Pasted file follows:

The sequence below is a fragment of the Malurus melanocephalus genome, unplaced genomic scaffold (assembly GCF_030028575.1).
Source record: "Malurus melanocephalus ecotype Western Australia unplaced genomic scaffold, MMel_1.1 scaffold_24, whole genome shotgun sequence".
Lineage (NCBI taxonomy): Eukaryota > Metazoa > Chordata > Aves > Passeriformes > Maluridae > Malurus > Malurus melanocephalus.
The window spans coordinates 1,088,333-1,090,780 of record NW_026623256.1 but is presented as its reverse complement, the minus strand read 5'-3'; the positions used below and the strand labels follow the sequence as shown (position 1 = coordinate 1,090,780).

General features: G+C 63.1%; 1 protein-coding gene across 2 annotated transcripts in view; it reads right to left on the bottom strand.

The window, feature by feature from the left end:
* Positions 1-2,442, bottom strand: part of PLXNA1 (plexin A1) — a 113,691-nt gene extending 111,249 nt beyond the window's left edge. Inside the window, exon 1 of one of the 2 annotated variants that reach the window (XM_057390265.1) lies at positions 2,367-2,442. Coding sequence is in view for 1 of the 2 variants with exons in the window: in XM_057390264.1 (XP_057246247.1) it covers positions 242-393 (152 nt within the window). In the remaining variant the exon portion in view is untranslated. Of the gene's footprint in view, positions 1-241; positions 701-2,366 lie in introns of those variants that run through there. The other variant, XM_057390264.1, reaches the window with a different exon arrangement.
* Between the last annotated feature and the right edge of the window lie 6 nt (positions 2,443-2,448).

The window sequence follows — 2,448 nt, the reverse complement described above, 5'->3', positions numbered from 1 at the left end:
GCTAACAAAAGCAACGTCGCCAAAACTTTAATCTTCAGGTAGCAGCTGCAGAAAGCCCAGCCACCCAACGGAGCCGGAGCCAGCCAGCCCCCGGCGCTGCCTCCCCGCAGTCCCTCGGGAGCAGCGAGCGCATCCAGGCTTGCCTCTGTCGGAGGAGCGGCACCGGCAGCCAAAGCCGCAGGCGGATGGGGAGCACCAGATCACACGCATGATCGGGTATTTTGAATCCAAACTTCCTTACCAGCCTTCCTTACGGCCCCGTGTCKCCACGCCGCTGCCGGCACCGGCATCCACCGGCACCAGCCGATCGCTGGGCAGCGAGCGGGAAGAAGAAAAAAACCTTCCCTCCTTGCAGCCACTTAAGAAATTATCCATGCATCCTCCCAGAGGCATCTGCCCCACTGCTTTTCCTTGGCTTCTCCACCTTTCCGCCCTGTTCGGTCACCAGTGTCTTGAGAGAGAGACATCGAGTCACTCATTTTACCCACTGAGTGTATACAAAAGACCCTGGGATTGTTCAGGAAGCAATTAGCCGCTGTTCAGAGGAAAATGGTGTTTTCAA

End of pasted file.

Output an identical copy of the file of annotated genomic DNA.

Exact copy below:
The sequence below is a fragment of the Malurus melanocephalus genome, unplaced genomic scaffold (assembly GCF_030028575.1).
Source record: "Malurus melanocephalus ecotype Western Australia unplaced genomic scaffold, MMel_1.1 scaffold_24, whole genome shotgun sequence".
Lineage (NCBI taxonomy): Eukaryota > Metazoa > Chordata > Aves > Passeriformes > Maluridae > Malurus > Malurus melanocephalus.
The window spans coordinates 1,088,333-1,090,780 of record NW_026623256.1 but is presented as its reverse complement, the minus strand read 5'-3'; the positions used below and the strand labels follow the sequence as shown (position 1 = coordinate 1,090,780).

General features: G+C 63.1%; 1 protein-coding gene across 2 annotated transcripts in view; it reads right to left on the bottom strand.

The window, feature by feature from the left end:
* Positions 1-2,442, bottom strand: part of PLXNA1 (plexin A1) — a 113,691-nt gene extending 111,249 nt beyond the window's left edge. Inside the window, exon 1 of one of the 2 annotated variants that reach the window (XM_057390265.1) lies at positions 2,367-2,442. Coding sequence is in view for 1 of the 2 variants with exons in the window: in XM_057390264.1 (XP_057246247.1) it covers positions 242-393 (152 nt within the window). In the remaining variant the exon portion in view is untranslated. Of the gene's footprint in view, positions 1-241; positions 701-2,366 lie in introns of those variants that run through there. The other variant, XM_057390264.1, reaches the window with a different exon arrangement.
* Between the last annotated feature and the right edge of the window lie 6 nt (positions 2,443-2,448).

The window sequence follows — 2,448 nt, the reverse complement described above, 5'->3', positions numbered from 1 at the left end:
GCTAACAAAAGCAACGTCGCCAAAACTTTAATCTTCAGGTAGCAGCTGCAGAAAGCCCAGCCACCCAACGGAGCCGGAGCCAGCCAGCCCCCGGCGCTGCCTCCCCGCAGTCCCTCGGGAGCAGCGAGCGCATCCAGGCTTGCCTCTGTCGGAGGAGCGGCACCGGCAGCCAAAGCCGCAGGCGGATGGGGAGCACCAGATCACACGCATGATCGGGTATTTTGAATCCAAACTTCCTTACCAGCCTTCCTTACGGCCCCGTGTCKCCACGCCGCTGCCGGCACCGGCATCCACCGGCACCAGCCGATCGCTGGGCAGCGAGCGGGAAGAAGAAAAAAACCTTCCCTCCTTGCAGCCACTTAAGAAATTATCCATGCATCCTCCCAGAGGCATCTGCCCCACTGCTTTTCCTTGGCTTCTCCACCTTTCCGCCCTGTTCGGTCACCAGTGTCTTGAGAGAGAGACATCGAGTCACTCATTTTACCCACTGAGTGTATACAAAAGACCCTGGGATTGTTCAGGAAGCAATTAGCCGCTGTTCAGAGGAAAATGGTGTTTTCAA